(Read more about the different protocols in our free white paper: SAML vs OAuth 2.0 vs OpenID Connect)
How does Single Sign-On (SSO) work?
The Identity Provider (IdP) is central to the SSO system. The IdP exists at a single origin (or network address) to be discoverable by applications and to implement session tracking.
When an application needs to authenticate a user, the application sends the user’s web browser to the IdP. For this, the application composes a standards-based authentication request message. The IdP receives the message and identifies the application requesting authentication.
Based on the identity of the application and parameters from the authentication request, session tracking and browsing context, the IdP chooses how to authenticate the user.
After authenticating the user, the IdP composes an authentication response message and sends the user’s browser back to the application. The application then performs a set of actions specified by the protocol to validate the response and finally receives a set of claims that describe the identity of the user.
The concept of a ‘session’ is quite ambiguous. Here, session refers to the technology the IdP uses to remember past authentications, that is to implement Single Sign-On functionality.
All session tracking technologies are bound to the origin or network address where the IdP is hosted. For Single Sign-On to function, the user’s browser must visit the same origin where authentication previously happened.
Http Cookies is the most popular technology to implement session tracking. The content of a cookie can be an identifier that references a session stored in a database on the server. The benefit of storing sessions on the server is to reduce cookie size and to allow revocation of sessions from the server. For example, if a user’s account is compromised it is useful to be able to revoke all of the user’s sessions.
The cookie could also be a cryptographic token containing claims that allow the server to restore a session. The benefit of using tokens is scalability, as less information needs to be stored on the server side. On the other hand, the process of revoking tokens and sessions becomes harder.
Often, a combination of both server-side sessions and cryptographic tokens is needed.
Modern HTML5 technologies, such as Web Crypto and Web Storage, can be used to improve session tracking security. Web Crypto allows the generation of cryptographic keys that are securely stored by the browser. Such secure keys can be used to provide additional proof of session ownership for the IdP.
Authorisation and consent
In a world where privacy is paramount, it is often not desirable to allow any possibly-unknown application to use Single Sign-On to request claims identifying the user. Instead, the IdP is expected to pause the SSO flow and ask for authorisation and consent from the user before releasing identity information to an application the user has not visited before. As with authentication, the IdP chooses how it accepts authorisation based on various parameters. It could accept something as simple as click of a button, or the IdP could require something more complex, such as the user re-entering authentication credentials.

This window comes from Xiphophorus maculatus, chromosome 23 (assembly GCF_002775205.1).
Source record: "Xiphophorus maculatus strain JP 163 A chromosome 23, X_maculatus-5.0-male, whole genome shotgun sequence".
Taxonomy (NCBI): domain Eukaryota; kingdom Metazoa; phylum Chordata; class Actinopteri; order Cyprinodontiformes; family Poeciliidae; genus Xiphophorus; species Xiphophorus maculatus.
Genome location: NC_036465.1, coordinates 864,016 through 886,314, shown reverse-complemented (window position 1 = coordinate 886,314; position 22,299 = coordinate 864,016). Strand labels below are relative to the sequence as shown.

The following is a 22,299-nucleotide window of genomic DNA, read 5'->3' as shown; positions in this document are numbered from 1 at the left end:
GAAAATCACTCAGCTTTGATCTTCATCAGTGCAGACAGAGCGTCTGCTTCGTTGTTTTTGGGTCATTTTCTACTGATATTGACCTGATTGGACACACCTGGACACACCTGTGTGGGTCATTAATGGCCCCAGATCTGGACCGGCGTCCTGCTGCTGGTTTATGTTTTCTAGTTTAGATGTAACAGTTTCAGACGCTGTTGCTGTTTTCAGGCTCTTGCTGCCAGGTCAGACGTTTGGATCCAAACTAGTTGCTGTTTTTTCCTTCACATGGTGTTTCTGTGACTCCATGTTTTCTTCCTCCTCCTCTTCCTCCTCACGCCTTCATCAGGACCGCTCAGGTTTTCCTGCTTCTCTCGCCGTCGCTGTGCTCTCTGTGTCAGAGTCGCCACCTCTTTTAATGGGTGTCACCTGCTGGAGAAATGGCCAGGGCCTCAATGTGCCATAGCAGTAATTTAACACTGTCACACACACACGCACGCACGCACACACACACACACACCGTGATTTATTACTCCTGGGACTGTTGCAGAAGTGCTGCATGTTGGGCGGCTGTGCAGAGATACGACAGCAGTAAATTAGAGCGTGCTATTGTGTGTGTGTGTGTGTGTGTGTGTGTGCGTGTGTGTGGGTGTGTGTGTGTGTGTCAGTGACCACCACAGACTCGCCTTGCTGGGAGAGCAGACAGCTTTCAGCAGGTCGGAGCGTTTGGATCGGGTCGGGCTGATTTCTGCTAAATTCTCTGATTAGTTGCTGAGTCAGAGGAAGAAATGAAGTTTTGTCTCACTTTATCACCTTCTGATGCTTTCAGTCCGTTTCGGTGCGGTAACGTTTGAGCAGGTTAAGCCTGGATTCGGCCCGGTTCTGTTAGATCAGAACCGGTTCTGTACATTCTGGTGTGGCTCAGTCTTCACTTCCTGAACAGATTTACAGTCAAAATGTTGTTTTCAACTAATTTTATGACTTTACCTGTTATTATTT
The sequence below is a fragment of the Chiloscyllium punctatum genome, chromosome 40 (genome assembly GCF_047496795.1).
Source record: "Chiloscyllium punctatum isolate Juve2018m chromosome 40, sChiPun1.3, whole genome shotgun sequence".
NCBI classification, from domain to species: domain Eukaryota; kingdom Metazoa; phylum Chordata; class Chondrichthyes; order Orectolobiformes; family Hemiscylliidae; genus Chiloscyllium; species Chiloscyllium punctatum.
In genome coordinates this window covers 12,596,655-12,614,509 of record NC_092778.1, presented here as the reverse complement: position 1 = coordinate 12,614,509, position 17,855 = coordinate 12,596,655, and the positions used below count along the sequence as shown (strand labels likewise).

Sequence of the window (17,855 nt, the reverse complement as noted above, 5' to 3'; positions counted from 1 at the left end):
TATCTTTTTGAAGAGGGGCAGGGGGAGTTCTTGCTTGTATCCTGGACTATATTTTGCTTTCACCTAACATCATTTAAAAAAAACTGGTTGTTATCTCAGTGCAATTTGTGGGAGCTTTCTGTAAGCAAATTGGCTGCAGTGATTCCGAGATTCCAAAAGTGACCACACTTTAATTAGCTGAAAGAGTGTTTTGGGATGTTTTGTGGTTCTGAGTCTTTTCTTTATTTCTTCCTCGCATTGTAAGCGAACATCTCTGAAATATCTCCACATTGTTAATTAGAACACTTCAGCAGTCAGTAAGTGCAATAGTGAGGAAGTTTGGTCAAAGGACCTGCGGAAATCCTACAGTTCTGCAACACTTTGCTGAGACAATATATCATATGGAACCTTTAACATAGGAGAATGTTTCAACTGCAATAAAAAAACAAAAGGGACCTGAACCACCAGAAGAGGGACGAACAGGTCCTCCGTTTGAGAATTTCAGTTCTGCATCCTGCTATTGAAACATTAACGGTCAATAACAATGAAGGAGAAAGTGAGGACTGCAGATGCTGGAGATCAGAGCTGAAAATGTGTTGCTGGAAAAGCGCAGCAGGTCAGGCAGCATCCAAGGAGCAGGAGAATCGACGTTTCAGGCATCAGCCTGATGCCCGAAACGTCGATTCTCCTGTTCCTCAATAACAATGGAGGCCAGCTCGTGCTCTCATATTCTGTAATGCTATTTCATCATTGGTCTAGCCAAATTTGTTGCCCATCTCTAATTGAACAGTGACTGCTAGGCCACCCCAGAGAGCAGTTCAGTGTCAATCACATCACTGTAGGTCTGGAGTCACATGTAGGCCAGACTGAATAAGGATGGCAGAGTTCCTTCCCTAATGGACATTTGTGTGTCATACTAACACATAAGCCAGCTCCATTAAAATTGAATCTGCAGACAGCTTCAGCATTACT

Single Sign-On for the end user is an improved user experience, where the security manager potentially sees increased risk. With risk-based authentication it is possible to implement a dynamic balance between usability and risk.
The IdP can adapt to the context where authentication happens and either ask for simple authentication or require more complex authentication.
For example, if an authentication request is received on a trusted device, from the office network and during working hours, then the IdP can accept silent authentication based on cookies and other information stored in the user’s browser.
Compare this with an authentication request that is received on an unknown device from a country the user has never visited before. In this case, the IdP recognises the risk factors and can require stronger multi-factor authentication.
Single Sign-On (SSO) has extensive benefits for organisations with all manner of applications and online services when implemented correctly, making it one of the most common digital identity use cases.
Embed SSO in your application(s) quickly and easily with Ubisecure’s Identity-as-a-Service (IDaaS, aka SaaS-delivered IAM). IDaaS is a managed service, allowing you to remove the complexity of in-house identity management and to focus on your core business ‘special sauce’. Find out more about IDaaS here – ubisecure.com/idaas.
Need to share information about ‘What is SSO’ with a less tech-savvy colleague? This article goes back to basics: What is Single Sign-On (SSO)? How can SSO improve customer security and user experience?